Don knows Andy, who’s also a busboy at the Legion, pocketed the dough. So when the kid comes by the next day, Don rattles him a bit and demands he give the cash back. “If you keep it, you’ll have to become somebody else. And it’s not what you think it is,” he says. (Side note: I hope, in the future, this kid becomes acquainted with the idea of time travel and has to give serious consideration to the notion that Don was really himself, from the future, sent back to put him on the right path.) Andy gives the money to Don, Don gives it to the motel owners, recovers his car and leaves… with Andy in his car. (Kid needed a ride to the bus stop.)

Imagine Andy’s surprise when Don hands over the keys, giving him the car and saying, “Don’t waste this.” Well OK, bishop-from-Les-Miserables, don’t mind if I do! As Andy drives away, Don sits on a bench on the side of the road, looking happier than we’ve seen him in a long time.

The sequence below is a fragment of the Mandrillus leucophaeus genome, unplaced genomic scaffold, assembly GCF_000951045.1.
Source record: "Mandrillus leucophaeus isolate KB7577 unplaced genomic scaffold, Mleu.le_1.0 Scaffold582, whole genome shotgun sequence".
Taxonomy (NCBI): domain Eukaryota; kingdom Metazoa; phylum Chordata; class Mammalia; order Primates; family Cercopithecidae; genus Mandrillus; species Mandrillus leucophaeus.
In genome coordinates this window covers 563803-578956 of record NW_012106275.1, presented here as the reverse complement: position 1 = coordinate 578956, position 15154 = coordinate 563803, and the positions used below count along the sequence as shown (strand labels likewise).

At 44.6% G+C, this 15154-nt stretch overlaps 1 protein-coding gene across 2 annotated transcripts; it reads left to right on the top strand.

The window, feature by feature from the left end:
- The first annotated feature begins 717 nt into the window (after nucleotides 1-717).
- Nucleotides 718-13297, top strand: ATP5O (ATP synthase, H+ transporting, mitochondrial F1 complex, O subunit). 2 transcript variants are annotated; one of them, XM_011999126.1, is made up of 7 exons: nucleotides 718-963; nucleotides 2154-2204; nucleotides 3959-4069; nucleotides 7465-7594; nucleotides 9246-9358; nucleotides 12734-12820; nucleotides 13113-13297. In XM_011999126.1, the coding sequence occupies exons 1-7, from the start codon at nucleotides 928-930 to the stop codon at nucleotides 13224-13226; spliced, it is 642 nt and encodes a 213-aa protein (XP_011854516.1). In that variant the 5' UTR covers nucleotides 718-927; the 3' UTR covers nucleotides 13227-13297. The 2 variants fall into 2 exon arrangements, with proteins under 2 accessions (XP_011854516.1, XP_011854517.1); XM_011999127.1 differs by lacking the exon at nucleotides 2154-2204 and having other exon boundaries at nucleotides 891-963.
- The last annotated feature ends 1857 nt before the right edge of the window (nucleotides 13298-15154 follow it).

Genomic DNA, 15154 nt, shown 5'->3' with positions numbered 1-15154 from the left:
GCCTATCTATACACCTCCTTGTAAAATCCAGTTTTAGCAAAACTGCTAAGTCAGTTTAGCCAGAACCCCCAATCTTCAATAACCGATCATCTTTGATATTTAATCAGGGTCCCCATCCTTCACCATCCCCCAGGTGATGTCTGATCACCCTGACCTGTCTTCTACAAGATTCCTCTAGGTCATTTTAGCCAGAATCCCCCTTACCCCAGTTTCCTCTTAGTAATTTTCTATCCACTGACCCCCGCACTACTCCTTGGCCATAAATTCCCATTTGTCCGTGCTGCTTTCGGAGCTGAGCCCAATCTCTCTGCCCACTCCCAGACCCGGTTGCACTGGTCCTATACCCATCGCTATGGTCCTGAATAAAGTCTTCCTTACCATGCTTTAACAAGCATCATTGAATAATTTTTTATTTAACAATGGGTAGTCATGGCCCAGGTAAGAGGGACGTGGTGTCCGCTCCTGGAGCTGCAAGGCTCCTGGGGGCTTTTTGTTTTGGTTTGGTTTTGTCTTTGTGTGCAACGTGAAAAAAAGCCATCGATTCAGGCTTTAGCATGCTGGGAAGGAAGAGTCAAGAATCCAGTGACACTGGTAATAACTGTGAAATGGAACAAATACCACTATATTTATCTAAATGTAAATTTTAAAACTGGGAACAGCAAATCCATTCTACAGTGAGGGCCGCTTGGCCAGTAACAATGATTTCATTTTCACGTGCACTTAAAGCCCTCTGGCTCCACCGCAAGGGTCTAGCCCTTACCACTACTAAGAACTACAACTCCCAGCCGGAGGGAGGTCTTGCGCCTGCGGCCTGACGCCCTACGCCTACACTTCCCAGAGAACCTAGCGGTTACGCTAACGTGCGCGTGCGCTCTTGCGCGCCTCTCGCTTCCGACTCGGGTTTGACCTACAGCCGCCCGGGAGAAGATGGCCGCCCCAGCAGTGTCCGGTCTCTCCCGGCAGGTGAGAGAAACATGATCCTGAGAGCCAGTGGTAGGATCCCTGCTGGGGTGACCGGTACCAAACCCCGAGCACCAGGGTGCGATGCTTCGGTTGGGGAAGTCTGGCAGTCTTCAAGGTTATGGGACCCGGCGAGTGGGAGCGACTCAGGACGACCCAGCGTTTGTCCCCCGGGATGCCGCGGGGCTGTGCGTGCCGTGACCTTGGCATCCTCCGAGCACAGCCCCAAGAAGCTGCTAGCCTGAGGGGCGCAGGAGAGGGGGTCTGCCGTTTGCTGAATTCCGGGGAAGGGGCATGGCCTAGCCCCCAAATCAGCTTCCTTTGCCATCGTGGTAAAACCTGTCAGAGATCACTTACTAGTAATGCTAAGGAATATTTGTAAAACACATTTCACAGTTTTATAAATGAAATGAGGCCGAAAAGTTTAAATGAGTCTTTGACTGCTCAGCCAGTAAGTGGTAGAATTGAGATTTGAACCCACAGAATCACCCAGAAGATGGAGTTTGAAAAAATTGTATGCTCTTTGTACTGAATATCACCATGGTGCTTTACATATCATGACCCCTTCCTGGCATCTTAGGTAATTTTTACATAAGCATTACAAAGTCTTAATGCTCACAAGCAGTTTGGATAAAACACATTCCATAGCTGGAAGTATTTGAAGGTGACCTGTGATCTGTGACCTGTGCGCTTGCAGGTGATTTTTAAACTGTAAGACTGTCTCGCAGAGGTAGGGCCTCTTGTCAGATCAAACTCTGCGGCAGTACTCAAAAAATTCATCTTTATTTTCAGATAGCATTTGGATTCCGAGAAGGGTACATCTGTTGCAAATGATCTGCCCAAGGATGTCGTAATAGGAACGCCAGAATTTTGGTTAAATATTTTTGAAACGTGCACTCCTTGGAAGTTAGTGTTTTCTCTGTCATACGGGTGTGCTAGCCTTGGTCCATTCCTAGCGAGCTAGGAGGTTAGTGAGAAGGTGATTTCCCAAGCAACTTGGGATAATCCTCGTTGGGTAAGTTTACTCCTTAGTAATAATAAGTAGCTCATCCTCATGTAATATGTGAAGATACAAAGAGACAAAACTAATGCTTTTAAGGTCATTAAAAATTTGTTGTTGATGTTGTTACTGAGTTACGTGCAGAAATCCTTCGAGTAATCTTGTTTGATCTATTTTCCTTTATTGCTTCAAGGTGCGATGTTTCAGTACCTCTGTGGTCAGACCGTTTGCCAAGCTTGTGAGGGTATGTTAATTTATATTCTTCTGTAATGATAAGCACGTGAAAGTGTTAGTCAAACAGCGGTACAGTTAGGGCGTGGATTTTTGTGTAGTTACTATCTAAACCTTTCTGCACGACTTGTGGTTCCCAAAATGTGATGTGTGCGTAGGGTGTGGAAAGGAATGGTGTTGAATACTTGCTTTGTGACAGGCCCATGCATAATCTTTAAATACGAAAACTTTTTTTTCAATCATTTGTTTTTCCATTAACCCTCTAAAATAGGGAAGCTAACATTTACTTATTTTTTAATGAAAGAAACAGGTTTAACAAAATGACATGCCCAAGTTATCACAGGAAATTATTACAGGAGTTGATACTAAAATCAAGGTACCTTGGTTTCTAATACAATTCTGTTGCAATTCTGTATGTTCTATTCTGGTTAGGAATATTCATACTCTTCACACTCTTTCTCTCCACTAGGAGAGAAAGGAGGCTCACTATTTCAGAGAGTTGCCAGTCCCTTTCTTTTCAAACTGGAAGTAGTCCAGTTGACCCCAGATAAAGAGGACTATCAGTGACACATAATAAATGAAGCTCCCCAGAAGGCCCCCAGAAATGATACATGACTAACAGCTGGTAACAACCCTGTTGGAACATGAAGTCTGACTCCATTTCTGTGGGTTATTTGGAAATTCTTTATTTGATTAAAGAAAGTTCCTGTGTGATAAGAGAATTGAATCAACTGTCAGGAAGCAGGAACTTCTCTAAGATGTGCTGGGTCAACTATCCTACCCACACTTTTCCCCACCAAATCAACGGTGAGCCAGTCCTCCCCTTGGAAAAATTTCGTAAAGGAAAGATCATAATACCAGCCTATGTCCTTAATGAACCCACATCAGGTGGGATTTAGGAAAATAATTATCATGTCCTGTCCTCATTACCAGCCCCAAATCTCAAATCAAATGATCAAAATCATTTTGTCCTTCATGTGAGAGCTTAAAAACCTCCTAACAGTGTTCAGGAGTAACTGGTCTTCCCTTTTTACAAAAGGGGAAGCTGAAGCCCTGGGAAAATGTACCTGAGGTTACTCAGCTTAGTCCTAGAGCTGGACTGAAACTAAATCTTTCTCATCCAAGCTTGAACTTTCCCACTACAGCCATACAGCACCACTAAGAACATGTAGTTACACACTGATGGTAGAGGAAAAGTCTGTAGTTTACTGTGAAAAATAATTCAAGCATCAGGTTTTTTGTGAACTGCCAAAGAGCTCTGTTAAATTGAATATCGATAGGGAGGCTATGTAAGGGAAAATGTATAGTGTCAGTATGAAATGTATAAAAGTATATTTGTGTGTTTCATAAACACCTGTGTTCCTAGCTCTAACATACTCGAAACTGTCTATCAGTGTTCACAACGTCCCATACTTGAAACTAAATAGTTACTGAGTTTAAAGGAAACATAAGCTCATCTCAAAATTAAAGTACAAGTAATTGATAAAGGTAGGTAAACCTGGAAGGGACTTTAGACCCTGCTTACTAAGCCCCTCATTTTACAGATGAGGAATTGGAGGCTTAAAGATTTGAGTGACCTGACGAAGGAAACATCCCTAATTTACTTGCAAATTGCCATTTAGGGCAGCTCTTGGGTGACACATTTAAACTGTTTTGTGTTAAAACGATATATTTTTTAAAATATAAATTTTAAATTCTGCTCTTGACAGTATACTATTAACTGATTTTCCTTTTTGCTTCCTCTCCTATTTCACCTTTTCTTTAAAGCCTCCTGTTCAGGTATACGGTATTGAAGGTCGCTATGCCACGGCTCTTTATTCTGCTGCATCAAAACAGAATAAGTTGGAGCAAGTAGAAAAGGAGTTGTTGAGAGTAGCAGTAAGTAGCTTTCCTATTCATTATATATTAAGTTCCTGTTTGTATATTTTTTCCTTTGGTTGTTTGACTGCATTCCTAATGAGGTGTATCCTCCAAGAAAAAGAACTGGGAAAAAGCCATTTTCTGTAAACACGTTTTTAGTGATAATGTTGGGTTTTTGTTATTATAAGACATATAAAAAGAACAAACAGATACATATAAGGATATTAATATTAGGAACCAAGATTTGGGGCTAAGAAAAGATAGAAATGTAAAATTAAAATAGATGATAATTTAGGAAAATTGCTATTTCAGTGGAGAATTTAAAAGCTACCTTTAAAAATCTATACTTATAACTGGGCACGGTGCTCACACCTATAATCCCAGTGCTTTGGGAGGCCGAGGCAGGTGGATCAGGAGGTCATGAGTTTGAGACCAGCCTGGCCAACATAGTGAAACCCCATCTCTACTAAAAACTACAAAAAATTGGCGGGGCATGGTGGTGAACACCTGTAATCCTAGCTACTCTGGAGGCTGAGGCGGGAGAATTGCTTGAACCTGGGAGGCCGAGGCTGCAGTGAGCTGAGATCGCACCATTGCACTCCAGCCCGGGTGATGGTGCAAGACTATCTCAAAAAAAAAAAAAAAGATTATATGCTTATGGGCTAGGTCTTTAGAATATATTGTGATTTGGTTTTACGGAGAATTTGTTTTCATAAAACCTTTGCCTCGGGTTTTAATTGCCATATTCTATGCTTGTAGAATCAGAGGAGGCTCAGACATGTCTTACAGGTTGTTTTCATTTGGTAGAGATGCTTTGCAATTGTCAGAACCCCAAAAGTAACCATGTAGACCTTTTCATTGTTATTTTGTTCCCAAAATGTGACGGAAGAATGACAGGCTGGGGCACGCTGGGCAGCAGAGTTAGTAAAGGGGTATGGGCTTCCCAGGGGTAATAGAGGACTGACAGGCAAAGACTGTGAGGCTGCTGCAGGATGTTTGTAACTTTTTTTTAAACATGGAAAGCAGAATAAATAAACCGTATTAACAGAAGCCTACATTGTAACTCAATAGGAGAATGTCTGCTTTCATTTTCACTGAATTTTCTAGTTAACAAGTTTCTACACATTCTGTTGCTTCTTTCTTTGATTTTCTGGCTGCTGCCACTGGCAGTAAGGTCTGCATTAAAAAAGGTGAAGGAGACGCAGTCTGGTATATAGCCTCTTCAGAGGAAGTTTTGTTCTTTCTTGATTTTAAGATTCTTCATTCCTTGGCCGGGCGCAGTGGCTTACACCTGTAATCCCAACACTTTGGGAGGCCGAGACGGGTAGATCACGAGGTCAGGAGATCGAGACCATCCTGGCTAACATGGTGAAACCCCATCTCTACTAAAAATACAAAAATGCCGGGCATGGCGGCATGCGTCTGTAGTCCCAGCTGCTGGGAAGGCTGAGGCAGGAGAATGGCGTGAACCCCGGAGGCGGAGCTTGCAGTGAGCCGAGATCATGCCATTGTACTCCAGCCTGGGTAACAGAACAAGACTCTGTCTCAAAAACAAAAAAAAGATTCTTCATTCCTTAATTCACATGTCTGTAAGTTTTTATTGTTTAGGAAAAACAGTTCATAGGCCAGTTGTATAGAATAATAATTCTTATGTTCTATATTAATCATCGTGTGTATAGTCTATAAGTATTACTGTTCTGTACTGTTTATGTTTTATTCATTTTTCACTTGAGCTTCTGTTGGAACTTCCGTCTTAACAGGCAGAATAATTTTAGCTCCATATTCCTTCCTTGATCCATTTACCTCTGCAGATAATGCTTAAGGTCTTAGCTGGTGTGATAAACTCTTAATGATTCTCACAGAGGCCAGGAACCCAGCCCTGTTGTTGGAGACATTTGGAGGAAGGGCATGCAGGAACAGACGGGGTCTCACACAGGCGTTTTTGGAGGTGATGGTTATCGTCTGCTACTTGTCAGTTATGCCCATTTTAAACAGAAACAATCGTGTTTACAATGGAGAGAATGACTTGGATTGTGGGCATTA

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BIRDIE GETS KNOCKED DEAD | When Betty collapses on the stairs at her university — and nary a hair on that glorious blonde helmet of hers moves, mind you — it warrants a trip to the hospital. Long, terrible story short: Bets has very advanced lung cancer that has spread to her bones and lymph nodes. (Side note: That scene where the doctor tells Henry the bad news, acting like Betty’s not even in the room? Heartbreaking.)

Henry is a mess; he tells Sally, against Betty’s wishes, and winds up having a breakdown in his stepdaughter’s room at school. Later, Betty informs her daughter that she’s not giving up, she’s just not going to move forward with treatment that might only prolong her life for another (probably painful) year. “It’s been a gift to me, to know when to move on,” Betty tells her daughter, and though the only sympathy I have ever felt for the icy Mrs. Francis came during her Weight Watchers years, I find myself getty very teary as Sally reads a letter her mom wrote to be read after she dies. “I know your life will be an adventure,” it says, and knowing we probably won’t be privy to any of that, either, also bums me out.